I follow, therefore I lead: A longitudinal study of leader and follower identity in the marines takes on the question of who decides who is a good leader? Turns out we are using the wrong criteria to choose leaders for our teams.
The military is well-known for its system of developing leadership and promoting leaders through its rank. Researchers Kim Peters and Alex Haslam published a study 22 May 2018 in the British Journal of Psychology – a longitudinal study on 218 male Royal Marines recruits embarked on an elite training program. The findings — followers made better leaders.
It has been generally acknowledged that leaders and followers are opposite identity traits:”They’re completely different ways of looking at the world. One is reactive, and the other is proactive. One is pessimistic; the other is optimistic. Where one sees a to-do list, the other sees possibilities. This distinction is preserved in most academic treatments too. So, while leadership is deﬁned as a capacity to exert inﬂuence over others, followership is deﬁned as a willingness to accept it.” Based on this thinking a leader is someone capable of making decisions and exerting authority. While those who enjoy wielding authority are deemed to have a leadership mind-set, authority should not be confused with leadership.
Those that identified as a follower mind-set by themselves as well as their superiors were often not considered for leadership positions. The commanders in the Royal Navy study promoted those who they perceived and those that perceived themselves of the leadership mind-set. But, at the end of the day, the study found that those who identified with the follower mind-set had more impact on influencing group members than their leadership peers.
The study determines that our current practice for selecting leaders “is a recipe for establishing ineffective leadership structures and increasing team dysfunction. Organizations that utilize democratic processes for the selection of formal leaders (i.e., processes that tap into team member experiences of leadership within their team) may well beneﬁt from doing so.”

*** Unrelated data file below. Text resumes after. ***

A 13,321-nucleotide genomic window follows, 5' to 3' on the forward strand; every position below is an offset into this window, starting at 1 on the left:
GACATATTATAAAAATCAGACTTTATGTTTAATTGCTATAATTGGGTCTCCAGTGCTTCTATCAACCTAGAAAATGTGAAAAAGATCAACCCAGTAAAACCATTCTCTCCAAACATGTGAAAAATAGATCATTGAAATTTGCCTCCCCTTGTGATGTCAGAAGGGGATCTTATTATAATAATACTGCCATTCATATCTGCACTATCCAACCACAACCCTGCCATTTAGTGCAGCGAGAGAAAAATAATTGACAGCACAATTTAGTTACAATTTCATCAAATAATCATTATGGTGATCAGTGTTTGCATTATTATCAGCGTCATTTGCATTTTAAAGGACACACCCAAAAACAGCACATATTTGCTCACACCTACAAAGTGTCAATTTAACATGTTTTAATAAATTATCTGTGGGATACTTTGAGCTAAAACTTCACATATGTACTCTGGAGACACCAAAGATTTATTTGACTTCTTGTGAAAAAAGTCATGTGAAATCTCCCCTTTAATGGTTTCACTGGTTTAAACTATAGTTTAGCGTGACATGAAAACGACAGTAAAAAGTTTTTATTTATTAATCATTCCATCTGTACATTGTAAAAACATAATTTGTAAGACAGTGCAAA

Others are taking note and changing their leadership training programs. According to the West Point Military Academy, ‘We begin by teaching them to be followers’.
What is encouraging about this study is that we get a deeper view of leadership. Our willingness to assume positions of responsibility and take on difficult tasks perhaps is not a trait of exceptionalism, but the result of our inspiration by others and our group-serving behaviors.
The researchers conclude: “We found that recruits who identiﬁed as followers and who engaged in followership were more likely to be seen as leaders by their peers.” Our recruitment and promotion of leaders in our organization – requires a re-assessment of leadership that includes feedback from their peer groups and group-serving traits that includes values such as fellowship, collaboration, vulnerability and empathy.
These finding re-affirm our practices in the Connection Lab workshops, ” Who decides if you are a good leader, you or your audience?” The study reiterates that even with physical and psychological exceptionalism, you don’t decide if you are a great leader, they do. When the distinction between authority and leadership gets muddled and workplace disfunction rises, a good question to ask is how are we developing leadership in our organizations?